Leskov N. S.

Nikolai Semyonovich Leskov (1831 – 1895) was often referred to as “the most Russian of all Russian writers, who knew the Russian people deeper and broader than anyone else, and presented it as it truly was” (D. P. Svyatopolk-Mirsky).

Leskov was born in the family of a criminal investigator and spent his early childhood in the city of Orel. After his father had a falling out with his superiors and left service, the family moved to the village of Panino, where the future writer received his first introduction to the common language and folklore. At the age of ten, Leskov started school, but was such a poor student he completed only two grades in five years. His natural curiosity and restless temperament clashed with the routine, boredom, and emphasis on memorization by rote so prevalent in the old-fashioned Russian schools.

In 1847, Leskov went to work at the same office where his father used to work, receiving several promotions, which enabled him to provide support to his family after his father’s death in 1848. In 1849, Leskov asked to be transferred to Kiev, where he attended lectures at the university, studied Polish, religion, philosophy, and icon painting.

In 1857, Leskov went to work for his aunt’s husband, an Englishman, by the name of Scott. While he disapproved of the company’s practices, he credited the time he spent working there with the tremendous practical experience he accumulated, as well as the knowledge of various branches of industry and agriculture. The company’s business required Leskov to travel extensively all around Russia, which enabled him to study in greater depth the language and everyday life of various regions.

In 1859, Leskov wrote his first serious, non-fiction piece, documenting the wave of rebellions that swept through the Russian wineries, and exposing the disastrous state of Russian agriculture in general, and wine-making in particular. Once his uncle’s business closed in 1860, Leskov returned to Kiev and devoted himself entirely to journalism and literature.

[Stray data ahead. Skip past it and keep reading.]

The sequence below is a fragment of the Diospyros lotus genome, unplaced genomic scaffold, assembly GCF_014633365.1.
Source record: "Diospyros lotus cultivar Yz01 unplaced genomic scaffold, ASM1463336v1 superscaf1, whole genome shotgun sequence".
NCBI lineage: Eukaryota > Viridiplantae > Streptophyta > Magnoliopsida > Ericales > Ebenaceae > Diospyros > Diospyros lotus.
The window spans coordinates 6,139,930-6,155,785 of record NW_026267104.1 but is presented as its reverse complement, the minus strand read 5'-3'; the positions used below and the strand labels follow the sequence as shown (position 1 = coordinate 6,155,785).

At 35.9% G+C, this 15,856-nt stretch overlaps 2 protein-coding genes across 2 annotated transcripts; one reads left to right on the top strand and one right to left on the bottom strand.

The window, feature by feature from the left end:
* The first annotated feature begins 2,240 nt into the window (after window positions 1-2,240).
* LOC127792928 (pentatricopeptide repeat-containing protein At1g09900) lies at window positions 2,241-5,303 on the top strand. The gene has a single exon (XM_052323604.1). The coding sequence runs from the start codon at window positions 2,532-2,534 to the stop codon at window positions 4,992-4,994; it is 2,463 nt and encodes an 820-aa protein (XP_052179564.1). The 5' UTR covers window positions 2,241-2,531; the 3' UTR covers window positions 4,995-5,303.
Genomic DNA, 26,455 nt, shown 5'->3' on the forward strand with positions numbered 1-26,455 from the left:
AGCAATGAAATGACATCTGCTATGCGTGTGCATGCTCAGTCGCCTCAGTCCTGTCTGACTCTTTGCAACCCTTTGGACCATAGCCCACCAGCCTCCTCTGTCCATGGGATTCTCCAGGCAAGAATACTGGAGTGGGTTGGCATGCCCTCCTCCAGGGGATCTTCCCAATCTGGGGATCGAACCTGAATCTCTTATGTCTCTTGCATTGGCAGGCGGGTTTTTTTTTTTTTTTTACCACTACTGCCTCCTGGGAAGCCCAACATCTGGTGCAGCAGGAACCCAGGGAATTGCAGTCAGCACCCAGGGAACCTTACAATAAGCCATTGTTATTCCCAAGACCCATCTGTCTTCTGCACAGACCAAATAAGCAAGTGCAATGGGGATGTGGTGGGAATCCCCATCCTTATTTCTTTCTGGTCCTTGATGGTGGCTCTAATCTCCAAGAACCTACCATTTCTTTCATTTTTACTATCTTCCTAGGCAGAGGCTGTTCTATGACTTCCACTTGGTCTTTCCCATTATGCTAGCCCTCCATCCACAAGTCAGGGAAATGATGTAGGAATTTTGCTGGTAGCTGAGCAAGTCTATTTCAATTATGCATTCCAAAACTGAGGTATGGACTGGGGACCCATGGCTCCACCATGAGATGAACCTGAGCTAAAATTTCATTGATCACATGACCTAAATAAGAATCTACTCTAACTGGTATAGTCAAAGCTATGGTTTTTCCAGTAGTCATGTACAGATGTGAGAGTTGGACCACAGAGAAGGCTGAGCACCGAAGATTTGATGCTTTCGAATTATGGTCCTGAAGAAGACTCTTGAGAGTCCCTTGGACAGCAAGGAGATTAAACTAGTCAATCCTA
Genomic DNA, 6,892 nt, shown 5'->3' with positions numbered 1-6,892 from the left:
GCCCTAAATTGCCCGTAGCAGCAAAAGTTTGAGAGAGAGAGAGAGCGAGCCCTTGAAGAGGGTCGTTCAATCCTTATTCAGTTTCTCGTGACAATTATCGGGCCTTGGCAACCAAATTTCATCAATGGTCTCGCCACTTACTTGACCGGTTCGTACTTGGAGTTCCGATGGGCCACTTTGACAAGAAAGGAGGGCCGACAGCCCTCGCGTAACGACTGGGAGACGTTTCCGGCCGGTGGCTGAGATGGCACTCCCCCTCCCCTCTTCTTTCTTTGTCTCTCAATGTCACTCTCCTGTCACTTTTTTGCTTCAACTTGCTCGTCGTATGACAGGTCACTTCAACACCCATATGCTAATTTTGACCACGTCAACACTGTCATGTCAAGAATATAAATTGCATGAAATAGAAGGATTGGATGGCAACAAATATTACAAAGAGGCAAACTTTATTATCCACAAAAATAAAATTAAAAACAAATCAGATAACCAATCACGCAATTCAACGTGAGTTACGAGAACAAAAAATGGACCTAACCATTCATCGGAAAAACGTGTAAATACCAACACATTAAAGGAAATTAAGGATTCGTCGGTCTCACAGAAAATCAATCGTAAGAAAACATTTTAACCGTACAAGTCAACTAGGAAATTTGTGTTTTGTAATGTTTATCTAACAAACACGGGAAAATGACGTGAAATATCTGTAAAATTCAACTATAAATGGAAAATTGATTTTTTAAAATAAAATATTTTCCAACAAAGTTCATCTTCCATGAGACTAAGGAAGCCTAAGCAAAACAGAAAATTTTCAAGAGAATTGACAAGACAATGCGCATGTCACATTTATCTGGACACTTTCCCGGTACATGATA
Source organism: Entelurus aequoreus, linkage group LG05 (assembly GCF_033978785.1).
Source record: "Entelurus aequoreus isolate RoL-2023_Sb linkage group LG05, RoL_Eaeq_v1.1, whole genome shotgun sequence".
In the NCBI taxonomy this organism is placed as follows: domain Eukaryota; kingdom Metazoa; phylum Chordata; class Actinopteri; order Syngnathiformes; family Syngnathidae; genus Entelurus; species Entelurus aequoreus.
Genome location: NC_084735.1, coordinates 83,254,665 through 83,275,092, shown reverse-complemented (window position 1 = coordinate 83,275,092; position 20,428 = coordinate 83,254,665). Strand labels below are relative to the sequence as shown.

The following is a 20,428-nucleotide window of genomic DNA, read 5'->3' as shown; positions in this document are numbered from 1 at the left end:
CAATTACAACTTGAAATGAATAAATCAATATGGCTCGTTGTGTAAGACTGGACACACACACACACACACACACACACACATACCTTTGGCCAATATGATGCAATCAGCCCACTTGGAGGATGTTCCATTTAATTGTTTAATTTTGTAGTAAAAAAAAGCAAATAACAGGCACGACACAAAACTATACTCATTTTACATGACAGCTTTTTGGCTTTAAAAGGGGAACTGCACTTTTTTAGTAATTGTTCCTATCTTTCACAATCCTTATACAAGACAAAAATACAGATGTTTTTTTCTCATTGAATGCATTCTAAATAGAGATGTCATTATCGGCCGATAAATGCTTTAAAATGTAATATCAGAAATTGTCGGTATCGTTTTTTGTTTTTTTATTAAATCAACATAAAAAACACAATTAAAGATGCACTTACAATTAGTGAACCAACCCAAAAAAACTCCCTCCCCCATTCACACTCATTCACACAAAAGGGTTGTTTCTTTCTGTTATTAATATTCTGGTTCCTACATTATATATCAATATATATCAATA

From that point on, and until his death from asthma in 1895, Leskov’s life was saturated with studying every aspect of people’s life in Russia and putting it on page, in the form of articles, brochures, novels, and fables. Sadly, due to the “unfashionable” subject matter, frequent attacks against the government for its failure to address the many problems and hardships of the people, praises of known public rebels, and exposures of bribery and corruption permeating all levels of the government, Leskov’s books were either severely censored and abridged or barred from publication altogether. Leskov himself acknowledged the publication process became an ongoing battle that took a daily toll on his health.

Leskov died in 1895 in St. Petersburg. There was one event that brightened his last years, despite the opposition from the government censors, Leskov’s complete works were compiled and published in 1893.

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